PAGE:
January 6, 1928 - December 4, 2013
Jayne Elvena Robertson Stewart January 6, 1928 – December 4, 2013Jayne Elvena Robertson, a talented artist and Corpus Christi resident, has followed her beloved husband Harold in death just three weeks after his passing. She battled cancer for several years, fighting valiantly to stay by Harold’s side through his own terminal illness. Jayne Robertson was born on the Twelfth Day of Christmas in 1928 at Kulp Memorial Hospital in Garkida, Nigeria, West Africa. She was the first born to two remarkable Church of the Brethren medical missionaries, who preached the gospel to the natives and co-founded the Garkida Agricultural-Industrial Leprosy Colony in the late 1920s. Her parents were Dr. Russell L. Robertson and nurse Bertha Cecil Robertson. Her brother, Jack Cecil Robertson, was born three years later. Jayne’s early years were colorful, with her parents educating and caring for the physical and spiritual needs of the leper colony, establishing the Garkida Leprosy Hospital in 1929, and mothering the children orphaned from leprosy. Jayne’s playmates were African children, and she and her family lived in a large mud hut with a grass roof. There was no electricity, the rustic washing machine had a wringer, and clothes were hung on the line to dry. When Jayne was just four, before her family could board a ship back to the States for a sabbatical, tragedy struck as her father contracted yellow fever and died in Lagos. Sorrowfully, her widowed mother gathered their two small children, and they endured a long Atlantic voyage back to the States. This possibly explains Jayne’s lifelong aversion to even the smell of fish. Her mother settled the family in Chicago, and they lived a spartan life in one- or two- bedroom apartments while Bertha attended college. Jayne initially found life in the United States to be challenging, given her exotic beginnings. She told the family stories about attending the original King Kong movie in 1933, at the tender age of six, and fleeing from the theatre when she was unable to understand that the giant ape roaring on the screen was not real. Starting grade school must have been another challenge in the beginning, but Jayne was an excellent and gifted student and quickly adapted. From as early as Jayne can remember, she was fascinated with the idea of boy/girl twins. A favorite were the Jane Arden paper dolls from the Sunday newspapers, Robert and Roberta. She even dreamed of the day when she would have her own set of boy/girl twins. She also enjoyed card games and jacks and was a fierce baseball player. At home, she enjoyed radio shows such as “The Lone Ranger”, “Inner Sanctum,” and soap operas. And she read books every chance she got. Jayne recalled that her favorite childhood birthday was her 12th, and her favorite gifts that year were three Shirley Temple dresses. This happy event occurred when Bertha and her family lived with her brother and his wife, Lawrence and Jenny Cecil, and Jayne bonded with her cousin Patti Cecil. She remained very close to Patti Cecil Welch for the rest of her life. Their children were similar in ages, and many family vacations were spent in visits to each other. When Jayne was 12, the Robertsons moved to Tulsa. The family joined College Hill Presbyterian Church; Jayne attended several junior highs and eventually Tulsa Central High school. She joined the school baseball team, and she excelled at spelling, reading, shorthand, and art. Jayne met her beloved husband, Harold LeRoy Stewart, when they were both in a Christmas play at College Hill. Harold began to court Jayne just a few months later. He was 17, and she just 14, but they were serious from the start. On their first date he brought her a proper corsage and then escorted her to a play at his high school. Memorable dates often included a 10 cent movie, preferably at their favorite Plaza Theatre, followed by ice cream at Hawk’s Ice cream on 11th Street. She and Harold lived in the Tulsa area another sixty years before retiring to a favorite vacation locale, Corpus Christi, Texas; both for the warm climate and to spend more time with children and grandchildren who had relocated there before her. Jayne accepted Harold’s sweet proposal of marriage on her front porch swing on June 10th, 1943, when she was 15, and they were married at May 27th, 1945, at College Hill Presbyterian Church in Tulsa, OK, just two days after Jayne’s high school graduation. Fifty years later, their large extended family would gather at that same church to celebrate their union of half a century. Their marriage would go on to last over 68 years, only ending with Harold’s death. Harold and Jayne soon started to fulfill their wish for children of their own by starting off with a bang, as twins Harold Wayne and Carole Jayne joined their family in 1947. Jayne was thrilled to fulfill her childhood dream – boy/girl twins of her own – and loved to recount how happy she was the day they were born! Their family was joyfully expanded in 1951 by the arrival of another son, Russell Joseph. Russell was quickly followed by the big finale: Kathy Joan and Patsy Jean, the second set of twins, born in 1952. Jayne loved having two sets of twins, and the wonderful and funny bonus son born in the middle. All of her children gave them grandchildren, and then great-grandchildren followed. At last count, Harold and Jayne’s progeny includes 5 children, 13 grandchildren, 19 great-grandchildren and counting, and 1 great-great-grandchild with another on the way, plus numerous spouses and friendly exes. Her family reunions were both interesting and lively. One of Jayne’s defining passions was her love for children, especially babies. Perhaps she picked up this passion from her mother Bertha, who so tenderly cared for the orphaned babies and children in the leper colony. Jayne was a working mother almost from the start. Besides raising five children of her own, she had a home day care for years, where she provided love and guidance to every child as if they were her own. She spent most Sundays working in the church nurseries, preferably in the infant room. Between her own children and grandchildren and the many other children she cared for, she had a lasting and positive influence on literally hundreds of children. If you were raised by Jayne, or even married or born into her family, you learned by her example at an early age to love board games, puzzles, and especially domino and card games. Favorite card games included Hearts, Spades, Tripoly, I Doubt It, Shanghai Rummy, and Uno. You also would have picked up on her lifelong love of books. From teaching her own children to read before they entered school, to delighting in reading to the grandchildren, and then to reading books herself when she could find the time, books played a big part in her life. She had designed her last house in Tulsa to have a large floor-to-ceiling built in bookcase, stuffed to the brim with a wide variety of literature. Jayne even wrote a book of her own one year, a charming story about a beautiful blue parakeet, Elizabeth, that she had rescued from outdoors. Jayne treasured time in the outdoors, from sandy Texas sea shores to woodsy Oklahoma parks to Colorado Mountains. She was especially fond of basking in the sun. Jayne was convinced that if she just tried hard enough, the tan would fill in the gaps between her freckles. To her family’s relief, her fair skin failed to tan, and she retained her beautiful freckles and golden red hair. Another defining trait of Jayne’s was her artistic talents. It seemed there was no medium she couldn’t conquer. She was a talented and award winning artist in oils. She painted many gorgeous landscapes and one year thrilled the family by painting portraits of each of her grandchildren. Up until the last year, Jayne painted beautiful keepsake Christmas ornaments for everyone in her family. She gifted all her loved ones with her creations, and they all display them proudly in their homes. She could take the simplest article, such as a sand dollar, or a saw, or a Cypress root, and turn it into a work of art. She seemed to conquer every artistic technique possible. She learned to knit and crochet, and every newborn baby in her family received a beautiful handmade crocheted afghan upon their birth. She refinished and reupholstered her furniture; she sewed most of the family clothing, as well as their bedspreads, curtains and other linens. She could embroider, needlepoint, and created some memorable rug hooking pieces. Jayne also worked outside the home as well as working from home. Early in her marriage she worked as a nurse’s aide at Hillcrest Hospital in Tulsa. She operated her own home daycare center for many years, allowing her to remain at home with her own children. After she moved to Broken Arrow, she worked in the neighborhood school library, instilling in even more children her great love of books. In Broken Arrow, Jayne combined her creative flair in many mediums with Harold’s love of wood working to form the “Honey Do” craft business. They produced many beautiful creations that they sold from their home and gifted to family and friends. Their popular natural plaques, composed of either sea shells, sand dollars, and starfish they collected on beach vacations, or nuts, seed pods, wild flowers, and pine cones from camping trips, were featured in a July 19th, 1968, Tulsa Daily World newspaper article and photo. As young parents Jayne and Harold were avid square dancers, and the children loved to tease them about the ruffled dancing costumes hanging in their parents’ closets. She and Harold were active in the Volksmarching sport and accumulated numerous medals from walks in Oklahoma and surrounding states. Jayne was an avid walker, and most days she was up at the crack of dawn to take her daily walk. She could speed walk before the term was even coined, and no one in the family could keep up with her, even after she was well into her 70s. She was willing to slow down a little to accommodate her family when they wanted to join her, but they could tell she was itching to pick up the pace. Harold and Jayne had a long and commendable history of volunteering for favorite organizations and charities. Some of the most significant included The Heifer Project, Tulsa’s Spotlight Theatre Saturday showings of The Drunkard, Broken Arrow Neighbors, and in Corpus Christi, the Texas State Aquarium, Chamber of Commerce, Robstown Wesley Community Center and Wesley House, and Timmons’ Ministry. For years Jayne was a den mother for her sons and a Camp Fire leader for her daughters. Many churches benefited from Jayne’s active membership over the years, and religion played a huge part in her daily life. From College Hill Presbyterian Church where she met and married Harold, to John Calvin Presbyterian Church where she opened up their home for services in the early days, to a long history with First Methodist of Broken Arrow, and several Methodist churches in Corpus Christi. Many of Jayne’s dearest friends were discovered through their active church lives, which included activities like membership in the women’s groups, teaching Sunday school, and volunteering in the nurseries. She also enjoyed close personal relationships with several church pastors and their families, and she and Harold were happy to sponsor the singles group at Broken Arrow First United Methodist Church in the 1980s. Jayne loved music, and she had eclectic tastes. She loved the classics, Elvis Presley, church hymns, oldies, and soft rock. She taught all her children to play the piano, and then watched proudly as each of them went on to play in school bands and orchestras. To her delight, her husband Harold had a glorious bass voice that she loved to hear. He was a strong voice in many church choirs over the years, and she never missed a chance to catch one of his beautiful solos. In later years, he and Jayne became very fond of the song “You Are My Sunshine”. This tender song became very important to the couple in Harold’s last few months, when Harold was slowly slipping away from dementia but would perk up whenever his family and friends would start the melody. Especially touching were the end times when Jayne would sing the lyrics just for Harold, as he was no longer able to sing with her or to her. This song was included in her last words of love and promise to Harold upon his death. Jayne’s children and grandchildren looked up to her as an incredible role model. From her inspiring and life-long dedication to Harold and their marriage, to her tender and affectionate love for children, she set the standards for how to achieve a successful and loving marriage. Her energy levels were amazing, where in spite of raising so many children, she kept a spotless house and even made it look deceptively easy. She had exceptional organizational skills, and she was dependable and loyal. She once gave her family the following advice: “Be yourself – and let your conscience be your guide, as you walk through life with the Lord at your side”. Her legacy of faith, love and devotion will never be forgotten by the family that adored her and misses her so much. After Harold’s diagnosis of dementia, the two of them planned for their final years together. Jayne then received her own tragic diagnosis of cancer. For four years she valiantly fought back, going through several grueling radiation/chemotherapy treatments and watching the loss of her beautiful hair, then was delighted as it grew back lush and curly. She reached the point where the treatments were doing more harm than good, and it was time for a difficult choice. She put her own health concerns aside to concentrate on keeping her promise to stay by Harold’s side. They had moved by then into first independent, followed by assisted living. Many close friendships and relationships were formed among the other residents and staff, who were touched by their devotion to each other. Earlier this year, Harold’s dementia progressed to a point where even Jayne’s care and devotion wasn’t enough, and the two of them moved to Homewood Residences, with Harold settling into the Claire Bridge Care Unit, and Jayne into assisted living in the next building. Jayne spent her days at Harold’s side, and they found joy in activities such as the pianist on Musical Wednesdays and visits from their Corpus Christi family. The rest of the family frequently visited and called to express their love. For the first time in Harold and Jayne’s long marriage, they said goodnight and then slept apart. It was a difficult adjustment for the entire family. Jayne was preceded in death by her beloved husband Harold LeRoy Stewart. She is survived by her caring brother Jack Robertson and wife Cathy, cousin Patti Cecil Welch, son Harold and wife Carol, daughter Carole Jayne, son Russell and wife Millie, daughter Kathy Hanoch and husband Cliff, and daughter Patsy, as well as many adored grandchildren, great grandchildren and great-great grandchildren, whose numbers increase every year and brought her so much happiness and laughter. In the true spirit of giving, Jayne’s final wishes included a whole body donation to science. Once every possible benefit has been realized from this unselfish gift, Jayne’s ashes will be interred at Floral Haven Cemetery in Tulsa, Oklahoma, next to her late husband Harold. A private memorial service for the family was held in Corpus Christi, Texas. The Stewart family would like to recognize the caring staff at Garden Estates, Homewood Residencies and Legacy Hospice, who provided love and humor as well as medical skills. Donations in Jayne’s honor can be made to the charity of your choice.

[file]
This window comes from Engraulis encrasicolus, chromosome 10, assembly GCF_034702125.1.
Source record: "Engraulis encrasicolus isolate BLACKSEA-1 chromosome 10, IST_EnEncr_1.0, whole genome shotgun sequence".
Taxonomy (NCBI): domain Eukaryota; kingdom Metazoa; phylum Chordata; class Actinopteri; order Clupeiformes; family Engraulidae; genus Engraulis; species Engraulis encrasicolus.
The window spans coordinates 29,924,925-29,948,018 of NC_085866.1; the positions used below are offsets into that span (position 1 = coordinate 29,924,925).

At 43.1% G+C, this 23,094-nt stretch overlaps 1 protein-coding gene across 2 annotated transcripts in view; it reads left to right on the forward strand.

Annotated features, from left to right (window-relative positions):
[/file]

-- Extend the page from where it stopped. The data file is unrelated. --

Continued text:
Jayne Elvena Robertson Stewart January 6, 1928 – December 4, 2013Jayne Elvena Robertson, a talented artist and Corpus Christi resident, has followed her beloved husband Harold in death just three weeks after his passing. She battled cancer... View Obituary & Service Information